Cape Town I 15 Jun to 30 Jul 2016
Gallery MOMO Cape Town is proud to present ‘Paradoxal Stranger’, a group exhibition of local and international artists working in the medium of video. The exhibition marks the continuation of the gallery’s commitment to actively engage with the growing medium of video art in South Africa.
The artists included in ‘Paradoxal Stranger’ were asked to respond to ideas of the ‘stranger’ and the ‘citizen’ and what these terms might mean in relation to belonging and alienation in a variety of different political, institutional and social contexts. Themes of boundaries, performance, collaboration, self-definition, lost histories and individual and collective narratives converge within the works in a rhizomatic manner; which is to say that they are depicted as being in the thick of a complex web of ever-shifting and adaptive connections and links.
Ideas of cultural displacement and the complexities of bridging cultural gaps with one’s heritage without romanticising it are at play in Andrew Thomas Huang’s (b.1985, Los Angeles) Interstice. Hypnotically choreographed and viscerally unsettling, the film draws iconography from a number of disparate dance and religious sources such as Chinese lion dancing, New York flex dancing and Eastern Orthodox church rituals to convey the idea of interstitial leaps between cultures.
In Sabir, Dor Guez (b.1983, Jerusalem) uses the personal history of a woman named Samira to reflect on the larger historical and social narratives of the Christian Palestinian diaspora in the Middle East. Scenic footage of the sun setting on a beach in Jaffa is juxtaposed with Samira’s account of her family’s escape to al-Lydd – seeking refuge from the 1948 Palestine war – and the struggles inherent in their eventual return under Israeli citizenship.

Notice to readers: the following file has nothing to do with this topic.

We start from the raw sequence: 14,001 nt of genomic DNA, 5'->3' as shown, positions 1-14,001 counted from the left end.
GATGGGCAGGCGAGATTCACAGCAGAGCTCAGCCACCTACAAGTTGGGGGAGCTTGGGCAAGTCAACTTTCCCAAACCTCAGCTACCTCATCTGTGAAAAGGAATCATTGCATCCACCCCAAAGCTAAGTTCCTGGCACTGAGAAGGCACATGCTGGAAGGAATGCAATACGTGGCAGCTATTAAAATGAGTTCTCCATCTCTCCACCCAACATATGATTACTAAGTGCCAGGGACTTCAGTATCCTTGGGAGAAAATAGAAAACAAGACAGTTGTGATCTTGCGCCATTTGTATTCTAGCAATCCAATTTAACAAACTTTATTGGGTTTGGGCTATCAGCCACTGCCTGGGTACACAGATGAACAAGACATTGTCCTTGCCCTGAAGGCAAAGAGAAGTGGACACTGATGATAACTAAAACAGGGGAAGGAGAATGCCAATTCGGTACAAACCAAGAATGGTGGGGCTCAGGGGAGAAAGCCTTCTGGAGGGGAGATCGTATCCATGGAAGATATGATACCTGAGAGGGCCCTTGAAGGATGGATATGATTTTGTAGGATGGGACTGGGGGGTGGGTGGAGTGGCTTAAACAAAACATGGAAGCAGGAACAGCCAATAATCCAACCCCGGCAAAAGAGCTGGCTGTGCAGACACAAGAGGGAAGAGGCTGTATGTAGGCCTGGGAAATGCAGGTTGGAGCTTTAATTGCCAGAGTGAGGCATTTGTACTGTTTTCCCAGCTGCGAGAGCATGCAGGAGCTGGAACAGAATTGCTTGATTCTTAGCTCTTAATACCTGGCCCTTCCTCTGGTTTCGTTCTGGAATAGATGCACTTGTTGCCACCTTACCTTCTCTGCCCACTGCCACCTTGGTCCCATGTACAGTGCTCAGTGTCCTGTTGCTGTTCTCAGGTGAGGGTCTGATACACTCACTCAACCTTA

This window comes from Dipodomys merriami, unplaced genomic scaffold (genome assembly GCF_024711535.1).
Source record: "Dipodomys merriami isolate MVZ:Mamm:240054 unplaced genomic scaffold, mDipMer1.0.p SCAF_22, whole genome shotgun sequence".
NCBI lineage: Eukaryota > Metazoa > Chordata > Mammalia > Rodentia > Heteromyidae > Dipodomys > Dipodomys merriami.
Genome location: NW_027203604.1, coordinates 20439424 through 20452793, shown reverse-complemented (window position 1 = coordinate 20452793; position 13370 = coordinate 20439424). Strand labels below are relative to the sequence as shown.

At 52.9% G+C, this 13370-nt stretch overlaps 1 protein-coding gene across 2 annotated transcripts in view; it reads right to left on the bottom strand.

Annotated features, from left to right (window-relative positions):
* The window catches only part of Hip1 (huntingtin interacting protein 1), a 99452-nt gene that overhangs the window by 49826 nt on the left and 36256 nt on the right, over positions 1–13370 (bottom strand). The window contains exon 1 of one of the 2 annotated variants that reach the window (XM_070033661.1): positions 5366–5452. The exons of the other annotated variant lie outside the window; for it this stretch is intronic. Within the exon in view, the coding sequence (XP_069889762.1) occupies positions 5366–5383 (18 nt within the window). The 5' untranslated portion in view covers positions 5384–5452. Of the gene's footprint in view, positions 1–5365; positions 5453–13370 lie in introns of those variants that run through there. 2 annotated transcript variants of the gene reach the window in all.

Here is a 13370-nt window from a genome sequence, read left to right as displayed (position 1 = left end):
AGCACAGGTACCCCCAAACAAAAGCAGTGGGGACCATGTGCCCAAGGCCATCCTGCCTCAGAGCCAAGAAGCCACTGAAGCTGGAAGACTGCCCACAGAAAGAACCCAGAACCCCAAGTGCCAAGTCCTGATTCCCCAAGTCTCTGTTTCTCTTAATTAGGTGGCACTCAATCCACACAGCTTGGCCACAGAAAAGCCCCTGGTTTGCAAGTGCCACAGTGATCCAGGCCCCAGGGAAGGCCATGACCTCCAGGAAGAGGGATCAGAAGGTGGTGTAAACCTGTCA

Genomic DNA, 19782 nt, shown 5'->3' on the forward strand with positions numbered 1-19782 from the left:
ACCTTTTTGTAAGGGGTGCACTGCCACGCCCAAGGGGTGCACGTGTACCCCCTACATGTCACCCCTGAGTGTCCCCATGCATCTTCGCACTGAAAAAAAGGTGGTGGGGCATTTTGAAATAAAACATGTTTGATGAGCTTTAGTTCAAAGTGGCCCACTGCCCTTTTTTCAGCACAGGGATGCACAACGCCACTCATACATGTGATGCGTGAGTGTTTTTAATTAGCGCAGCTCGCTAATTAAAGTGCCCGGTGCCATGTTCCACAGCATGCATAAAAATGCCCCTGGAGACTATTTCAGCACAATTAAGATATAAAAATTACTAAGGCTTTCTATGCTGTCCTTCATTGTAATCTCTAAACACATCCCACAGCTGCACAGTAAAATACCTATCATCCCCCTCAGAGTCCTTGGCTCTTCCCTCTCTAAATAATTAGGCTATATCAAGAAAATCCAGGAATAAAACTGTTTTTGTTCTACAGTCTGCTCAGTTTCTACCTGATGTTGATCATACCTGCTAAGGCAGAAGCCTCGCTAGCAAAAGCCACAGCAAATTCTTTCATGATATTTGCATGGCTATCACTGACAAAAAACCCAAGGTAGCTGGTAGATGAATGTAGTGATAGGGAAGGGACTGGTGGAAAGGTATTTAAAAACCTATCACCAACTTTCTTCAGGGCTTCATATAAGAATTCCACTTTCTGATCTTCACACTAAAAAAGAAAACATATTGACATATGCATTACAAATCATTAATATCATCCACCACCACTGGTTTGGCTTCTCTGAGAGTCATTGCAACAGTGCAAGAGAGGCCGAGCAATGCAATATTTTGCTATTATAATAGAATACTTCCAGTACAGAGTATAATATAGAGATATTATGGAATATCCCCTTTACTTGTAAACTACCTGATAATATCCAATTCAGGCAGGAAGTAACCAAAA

Rashaad Newsome’s (b.1979, New Orleans) Shade Performance SFMOMA 2012 documents a multisensory performance involving a cast of 20 female and gay male performers enacting choreographed gestures and sounds associated with black female vernacular and the idea of ‘throwing shade’. The work is both a celebration and a critique of how the complex languages of power manifest in an emerging global culture and exists simultaneously as a minimalist piece of music, a performance, and an anthropological study.
Through the creation of Techno Dandies, Maurice Mbikayi (b. 1974, Kinshasa) forges paradoxical hybridised identities which, while appearing futuristic and linked to defiance self-determinacy, are formed from obsolete and discarded computer materials. His work examines the renegotiation of borders and identities offered by virtual space while critiquing the waste and exploitative practices which produce the technology required to facilitate it.
Kambui Olujimi’s (b. 1976, Brooklyn, NYC) recent work has contrasted Glenn Albrecht’s notion of solastalgia (the sense of being homesick while still at home) with a feeling of displacement caused by the recent civil unrest in Baltimore and New York City. A Faint Notion is a long exposure video performed on a number of minimal wooden platforms. The dancers interacting with this scenery appear as traces, fading in and out like spectres and conveying a sombre sense of invisibility and erasure in contemporary times.
Whitney McVeigh (b.1968, New York) locates her practice within the interdisciplinary area of research entitled Human Fabric, looking at a collective human history by connecting common threads in land, clothing, belongings and philosophies. Sight of Memory depicts civilian life in Syria in 2009 and is a poetic reflection on the small, intimate exchanges which comprised everyday life at the time. There is an underlying tension due to the retrospective awareness of the widespread conflict which will break out two years later.
Lauren Brown’s video installations look at how the external world is interpreted and filtered by young children and what the drawn connections evidenced in their creative output might suggest about healthy emotional and behavioural adaption.